Consists of letters and proofs relating to the published poetry works of Simon Armitage.
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- ReferenceGB 186 BXB/1/1/ARM
- Dates of Creation1989 - 1992
- Physical Description2 boxes
- Digital Content
Scope and Content
Administrative / Biographical History
Simon Armitage was born in 1963 in Huddersfield, England. After studying Geography at Portsmouth Polytechnic, he worked with young offenders before gaining a postgraduate qualification in social work at Manchester University. He worked as a probation officer in Oldham until 1994.
His poetry books include Zoom! (Bloodaxe Books, 1989), Xanadu (Bloodaxe Books, 1992), and later collections published by Faber, including Kid (1992), and CloudCuckooLand (1997). He won an Eric Gregory Award in 1988. Zoom! was a Poetry Book Society Choice and was shortlisted for a Whitbread Poetry Award. He was named 'Most Promising Young Poet' at the inaugural Forward Poetry Prize in 1992, won the Sunday Times Young Writer of the Year Award in 1993, and was Poet in Residence for the New Millennium Experience Company in 1999. Mister Heracles (2000), an adaptation of Euripides' Heracles, was commissioned by the West Yorkshire Playhouse. His Selected Poems was published by Faber in 2001, followed by The Universal Home Doctor (2002) and a new verse adaptation of Homer's Odyssey in 2006.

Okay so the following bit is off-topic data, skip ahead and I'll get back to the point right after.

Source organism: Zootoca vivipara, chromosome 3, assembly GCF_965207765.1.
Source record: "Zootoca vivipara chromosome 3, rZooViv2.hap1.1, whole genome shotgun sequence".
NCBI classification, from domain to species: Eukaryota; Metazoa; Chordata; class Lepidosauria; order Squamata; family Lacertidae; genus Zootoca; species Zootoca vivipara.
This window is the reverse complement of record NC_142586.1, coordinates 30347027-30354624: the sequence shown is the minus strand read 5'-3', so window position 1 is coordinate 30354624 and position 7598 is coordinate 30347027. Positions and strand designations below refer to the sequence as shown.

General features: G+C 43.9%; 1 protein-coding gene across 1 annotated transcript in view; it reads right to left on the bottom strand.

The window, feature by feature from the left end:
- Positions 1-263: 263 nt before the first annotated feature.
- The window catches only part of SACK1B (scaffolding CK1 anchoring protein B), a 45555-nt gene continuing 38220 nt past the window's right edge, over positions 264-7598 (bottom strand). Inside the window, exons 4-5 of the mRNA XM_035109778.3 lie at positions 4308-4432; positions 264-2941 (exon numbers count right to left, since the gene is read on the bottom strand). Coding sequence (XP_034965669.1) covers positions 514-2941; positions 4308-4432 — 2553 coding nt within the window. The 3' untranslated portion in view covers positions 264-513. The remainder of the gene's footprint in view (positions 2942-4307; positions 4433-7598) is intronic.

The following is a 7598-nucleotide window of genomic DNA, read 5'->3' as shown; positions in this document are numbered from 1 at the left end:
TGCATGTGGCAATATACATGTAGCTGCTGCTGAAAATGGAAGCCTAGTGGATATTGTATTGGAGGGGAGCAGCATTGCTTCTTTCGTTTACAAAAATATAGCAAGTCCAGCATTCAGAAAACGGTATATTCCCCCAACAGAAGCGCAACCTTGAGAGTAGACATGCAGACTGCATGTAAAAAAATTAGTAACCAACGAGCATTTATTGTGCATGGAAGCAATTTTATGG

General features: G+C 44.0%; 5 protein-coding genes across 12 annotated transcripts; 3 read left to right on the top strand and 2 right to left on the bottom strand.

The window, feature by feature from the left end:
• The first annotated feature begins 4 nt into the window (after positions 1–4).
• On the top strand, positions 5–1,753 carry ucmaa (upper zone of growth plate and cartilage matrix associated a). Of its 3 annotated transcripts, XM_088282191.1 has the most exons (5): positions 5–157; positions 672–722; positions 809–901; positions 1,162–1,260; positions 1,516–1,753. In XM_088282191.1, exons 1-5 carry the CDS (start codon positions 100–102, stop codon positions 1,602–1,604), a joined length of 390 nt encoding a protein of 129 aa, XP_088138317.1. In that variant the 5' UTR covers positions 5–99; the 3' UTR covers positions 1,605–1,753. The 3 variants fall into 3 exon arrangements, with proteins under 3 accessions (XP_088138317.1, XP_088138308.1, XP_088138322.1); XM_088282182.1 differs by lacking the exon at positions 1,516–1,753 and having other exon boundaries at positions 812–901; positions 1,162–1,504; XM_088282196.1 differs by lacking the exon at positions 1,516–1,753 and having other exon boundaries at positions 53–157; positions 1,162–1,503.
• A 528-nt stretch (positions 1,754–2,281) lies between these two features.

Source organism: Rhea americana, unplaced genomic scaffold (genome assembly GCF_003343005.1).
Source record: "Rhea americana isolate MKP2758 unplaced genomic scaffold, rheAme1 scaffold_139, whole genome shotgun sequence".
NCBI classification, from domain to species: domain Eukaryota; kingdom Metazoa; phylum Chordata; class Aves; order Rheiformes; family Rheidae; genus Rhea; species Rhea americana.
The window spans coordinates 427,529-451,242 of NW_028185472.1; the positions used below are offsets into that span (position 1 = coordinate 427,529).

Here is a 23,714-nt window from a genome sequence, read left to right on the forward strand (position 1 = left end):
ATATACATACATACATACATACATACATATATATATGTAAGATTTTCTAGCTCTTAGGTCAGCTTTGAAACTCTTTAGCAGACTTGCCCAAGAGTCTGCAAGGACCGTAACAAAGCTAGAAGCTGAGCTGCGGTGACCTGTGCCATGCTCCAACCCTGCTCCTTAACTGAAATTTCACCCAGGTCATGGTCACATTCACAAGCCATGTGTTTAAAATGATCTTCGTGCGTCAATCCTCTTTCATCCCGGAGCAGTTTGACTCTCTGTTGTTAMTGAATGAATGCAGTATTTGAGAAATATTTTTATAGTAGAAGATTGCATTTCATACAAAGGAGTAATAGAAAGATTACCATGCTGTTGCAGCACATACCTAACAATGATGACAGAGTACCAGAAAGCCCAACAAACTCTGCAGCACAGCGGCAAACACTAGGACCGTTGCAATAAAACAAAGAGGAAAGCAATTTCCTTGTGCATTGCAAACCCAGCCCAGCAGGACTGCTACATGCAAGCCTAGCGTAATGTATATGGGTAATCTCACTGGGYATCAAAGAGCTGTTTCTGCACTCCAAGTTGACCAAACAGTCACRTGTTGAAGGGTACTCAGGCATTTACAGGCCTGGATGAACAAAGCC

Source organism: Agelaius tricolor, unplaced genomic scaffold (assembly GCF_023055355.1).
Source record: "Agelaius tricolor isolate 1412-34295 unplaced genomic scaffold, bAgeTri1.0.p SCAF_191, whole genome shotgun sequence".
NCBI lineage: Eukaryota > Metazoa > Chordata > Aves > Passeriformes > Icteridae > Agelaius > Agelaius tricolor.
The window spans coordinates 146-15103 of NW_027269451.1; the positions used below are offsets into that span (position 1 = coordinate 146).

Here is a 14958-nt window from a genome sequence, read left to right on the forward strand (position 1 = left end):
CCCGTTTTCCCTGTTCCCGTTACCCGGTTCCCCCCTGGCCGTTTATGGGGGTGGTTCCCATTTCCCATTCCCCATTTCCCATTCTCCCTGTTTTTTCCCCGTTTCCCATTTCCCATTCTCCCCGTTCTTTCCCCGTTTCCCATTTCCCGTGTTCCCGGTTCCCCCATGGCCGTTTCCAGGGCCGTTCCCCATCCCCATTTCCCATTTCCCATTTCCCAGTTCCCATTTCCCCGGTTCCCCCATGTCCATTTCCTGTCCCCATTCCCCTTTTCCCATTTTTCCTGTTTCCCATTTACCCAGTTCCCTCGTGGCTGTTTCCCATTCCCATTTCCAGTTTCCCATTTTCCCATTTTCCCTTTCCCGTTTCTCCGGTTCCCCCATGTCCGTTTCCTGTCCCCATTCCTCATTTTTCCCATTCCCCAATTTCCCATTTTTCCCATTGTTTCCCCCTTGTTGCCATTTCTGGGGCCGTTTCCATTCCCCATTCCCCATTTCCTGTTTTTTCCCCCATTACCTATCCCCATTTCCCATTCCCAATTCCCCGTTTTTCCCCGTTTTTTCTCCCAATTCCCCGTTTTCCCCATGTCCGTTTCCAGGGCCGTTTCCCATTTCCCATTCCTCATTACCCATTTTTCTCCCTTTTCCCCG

Simon Armitage has worked extensively in film, radio and television. He wrote and presented Xanadu (1992), a 'poem film for television', broadcast by BBC television as part of the 'Words on Film' series, and his film about the American poet Weldon Kees was broadcast by the BBC in 1993. He also wrote and narrated Saturday Night, a documentary about Leeds, and Drinking for England, both broadcast by the BBC in 1996 as part of the 'Modern Times' series. Moon Country (1996), written with Glyn Maxwell, retraced a visit to Iceland in 1936 by the poets W.H. Auden and Louis MacNeice, and was adapted as a six-part series, Second Draft from Saga Land, broadcast by BBC Radio 3. Out of the Blue (2008) collects three pieces written in response to the anniversaries of three conflicts: a film-poem about 9/11; a piece commissioned by Channel 5 for VE Day and a radio poem on Cambodia 30 years after the rise of the Khmer Rouge.
He is also the author of All Points North (1998), a collection of essays about the north of England and Gig (2008), a memoir of a life of music and poetry, and two novels Little Green Man (2001) and White Stuff (2004).
Simon Armitage is currently a Senior Lecturer at Manchester Metropolitan University. He became a Fellow of the Royal Society of Literature in 2004. His latest collection of poetry is Tyrannosaurus versus the Corduroy Kid (2006).